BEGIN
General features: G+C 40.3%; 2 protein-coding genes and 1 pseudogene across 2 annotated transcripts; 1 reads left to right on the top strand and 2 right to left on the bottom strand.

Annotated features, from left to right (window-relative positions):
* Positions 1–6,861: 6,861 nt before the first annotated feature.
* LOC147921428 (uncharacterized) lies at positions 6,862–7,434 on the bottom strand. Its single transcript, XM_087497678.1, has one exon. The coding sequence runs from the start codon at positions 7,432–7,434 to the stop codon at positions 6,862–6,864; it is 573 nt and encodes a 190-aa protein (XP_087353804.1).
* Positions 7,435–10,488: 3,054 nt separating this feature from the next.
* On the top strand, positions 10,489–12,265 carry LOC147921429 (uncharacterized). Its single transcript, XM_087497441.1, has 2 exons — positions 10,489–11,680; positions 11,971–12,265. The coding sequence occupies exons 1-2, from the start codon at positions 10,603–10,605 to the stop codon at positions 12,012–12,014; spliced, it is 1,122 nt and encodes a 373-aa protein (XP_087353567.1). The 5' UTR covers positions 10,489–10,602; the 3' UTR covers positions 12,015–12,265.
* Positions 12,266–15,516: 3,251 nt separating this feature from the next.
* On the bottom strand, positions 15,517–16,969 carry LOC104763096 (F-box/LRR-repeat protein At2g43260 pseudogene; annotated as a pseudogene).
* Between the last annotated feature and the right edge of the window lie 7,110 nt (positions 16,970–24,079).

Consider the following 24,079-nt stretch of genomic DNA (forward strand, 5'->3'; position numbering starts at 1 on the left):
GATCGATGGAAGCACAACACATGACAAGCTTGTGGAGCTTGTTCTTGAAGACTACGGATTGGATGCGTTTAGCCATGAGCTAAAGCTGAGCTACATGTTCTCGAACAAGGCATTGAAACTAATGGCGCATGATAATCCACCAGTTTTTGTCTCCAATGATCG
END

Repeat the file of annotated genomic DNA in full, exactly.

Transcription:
General features: G+C 40.3%; 2 protein-coding genes and 1 pseudogene across 2 annotated transcripts; 1 reads left to right on the top strand and 2 right to left on the bottom strand.

Annotated features, from left to right (window-relative positions):
* Positions 1–6,861: 6,861 nt before the first annotated feature.
* LOC147921428 (uncharacterized) lies at positions 6,862–7,434 on the bottom strand. Its single transcript, XM_087497678.1, has one exon. The coding sequence runs from the start codon at positions 7,432–7,434 to the stop codon at positions 6,862–6,864; it is 573 nt and encodes a 190-aa protein (XP_087353804.1).
* Positions 7,435–10,488: 3,054 nt separating this feature from the next.
* On the top strand, positions 10,489–12,265 carry LOC147921429 (uncharacterized). Its single transcript, XM_087497441.1, has 2 exons — positions 10,489–11,680; positions 11,971–12,265. The coding sequence occupies exons 1-2, from the start codon at positions 10,603–10,605 to the stop codon at positions 12,012–12,014; spliced, it is 1,122 nt and encodes a 373-aa protein (XP_087353567.1). The 5' UTR covers positions 10,489–10,602; the 3' UTR covers positions 12,015–12,265.
* Positions 12,266–15,516: 3,251 nt separating this feature from the next.
* On the bottom strand, positions 15,517–16,969 carry LOC104763096 (F-box/LRR-repeat protein At2g43260 pseudogene; annotated as a pseudogene).
* Between the last annotated feature and the right edge of the window lie 7,110 nt (positions 16,970–24,079).

Consider the following 24,079-nt stretch of genomic DNA (forward strand, 5'->3'; position numbering starts at 1 on the left):
GATCGATGGAAGCACAACACATGACAAGCTTGTGGAGCTTGTTCTTGAAGACTACGGATTGGATGCGTTTAGCCATGAGCTAAAGCTGAGCTACATGTTCTCGAACAAGGCATTGAAACTAATGGCGCATGATAATCCACCAGTTTTTGTCTCCAATGATCG